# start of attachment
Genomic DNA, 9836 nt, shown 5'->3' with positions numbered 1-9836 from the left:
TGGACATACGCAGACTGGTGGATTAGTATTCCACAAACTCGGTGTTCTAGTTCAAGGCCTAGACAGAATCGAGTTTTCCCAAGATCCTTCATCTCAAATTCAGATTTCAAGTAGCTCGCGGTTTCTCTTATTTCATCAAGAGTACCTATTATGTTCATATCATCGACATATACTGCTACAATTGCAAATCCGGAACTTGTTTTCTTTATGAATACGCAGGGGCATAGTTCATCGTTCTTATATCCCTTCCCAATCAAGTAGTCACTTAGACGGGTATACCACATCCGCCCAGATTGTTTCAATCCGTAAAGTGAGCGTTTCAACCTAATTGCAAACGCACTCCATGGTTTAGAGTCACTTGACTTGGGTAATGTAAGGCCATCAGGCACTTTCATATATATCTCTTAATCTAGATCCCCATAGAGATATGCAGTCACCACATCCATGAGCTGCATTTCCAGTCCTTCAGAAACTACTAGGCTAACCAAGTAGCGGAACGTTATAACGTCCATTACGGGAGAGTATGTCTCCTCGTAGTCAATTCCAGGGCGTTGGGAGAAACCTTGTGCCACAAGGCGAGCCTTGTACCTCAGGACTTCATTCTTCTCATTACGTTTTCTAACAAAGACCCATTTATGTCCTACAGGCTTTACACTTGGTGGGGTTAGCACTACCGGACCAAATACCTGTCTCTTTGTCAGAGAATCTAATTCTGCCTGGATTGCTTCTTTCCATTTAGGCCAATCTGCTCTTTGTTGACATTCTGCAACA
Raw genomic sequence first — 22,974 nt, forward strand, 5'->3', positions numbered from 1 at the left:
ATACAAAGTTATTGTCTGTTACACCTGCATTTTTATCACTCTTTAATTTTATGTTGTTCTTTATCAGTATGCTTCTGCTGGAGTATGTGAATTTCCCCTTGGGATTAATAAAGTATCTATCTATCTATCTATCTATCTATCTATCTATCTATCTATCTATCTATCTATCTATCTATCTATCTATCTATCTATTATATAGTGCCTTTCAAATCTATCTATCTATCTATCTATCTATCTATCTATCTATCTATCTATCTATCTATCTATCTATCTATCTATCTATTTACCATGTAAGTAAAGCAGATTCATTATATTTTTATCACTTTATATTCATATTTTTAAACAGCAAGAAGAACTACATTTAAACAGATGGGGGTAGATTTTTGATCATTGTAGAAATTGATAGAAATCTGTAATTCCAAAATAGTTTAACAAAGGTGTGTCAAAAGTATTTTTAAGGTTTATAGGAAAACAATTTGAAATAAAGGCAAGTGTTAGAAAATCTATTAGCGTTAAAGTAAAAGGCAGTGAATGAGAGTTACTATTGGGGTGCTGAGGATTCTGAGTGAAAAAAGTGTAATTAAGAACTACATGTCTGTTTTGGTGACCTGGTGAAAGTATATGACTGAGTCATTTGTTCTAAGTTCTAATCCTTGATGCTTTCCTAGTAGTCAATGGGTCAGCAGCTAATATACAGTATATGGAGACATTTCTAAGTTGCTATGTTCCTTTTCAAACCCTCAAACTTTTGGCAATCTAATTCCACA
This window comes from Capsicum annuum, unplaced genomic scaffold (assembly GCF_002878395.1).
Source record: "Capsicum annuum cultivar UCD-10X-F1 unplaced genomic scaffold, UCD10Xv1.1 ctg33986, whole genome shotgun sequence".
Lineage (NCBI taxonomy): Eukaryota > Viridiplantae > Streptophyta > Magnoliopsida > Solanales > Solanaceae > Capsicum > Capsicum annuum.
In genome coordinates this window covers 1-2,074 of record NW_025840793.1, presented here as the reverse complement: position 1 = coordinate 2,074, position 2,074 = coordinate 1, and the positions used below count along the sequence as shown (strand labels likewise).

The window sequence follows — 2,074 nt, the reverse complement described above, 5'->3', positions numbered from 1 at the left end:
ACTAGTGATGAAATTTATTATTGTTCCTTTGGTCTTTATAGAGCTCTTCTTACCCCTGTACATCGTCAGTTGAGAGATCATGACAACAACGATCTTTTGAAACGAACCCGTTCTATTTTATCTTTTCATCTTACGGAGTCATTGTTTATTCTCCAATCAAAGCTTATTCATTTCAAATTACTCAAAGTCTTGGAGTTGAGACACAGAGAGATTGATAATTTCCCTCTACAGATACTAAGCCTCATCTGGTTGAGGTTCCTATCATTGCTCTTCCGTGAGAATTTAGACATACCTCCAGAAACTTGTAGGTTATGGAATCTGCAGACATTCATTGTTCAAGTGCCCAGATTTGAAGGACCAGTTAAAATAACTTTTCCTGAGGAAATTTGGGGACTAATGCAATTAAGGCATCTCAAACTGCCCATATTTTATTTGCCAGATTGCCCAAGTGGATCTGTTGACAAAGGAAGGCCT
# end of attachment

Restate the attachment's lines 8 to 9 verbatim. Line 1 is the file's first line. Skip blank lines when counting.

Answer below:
In genome coordinates this window covers 1-2,074 of record NW_025840793.1, presented here as the reverse complement: position 1 = coordinate 2,074, position 2,074 = coordinate 1, and the positions used below count along the sequence as shown (strand labels likewise).

The window sequence follows — 2,074 nt, the reverse complement described above, 5'->3', positions numbered from 1 at the left end: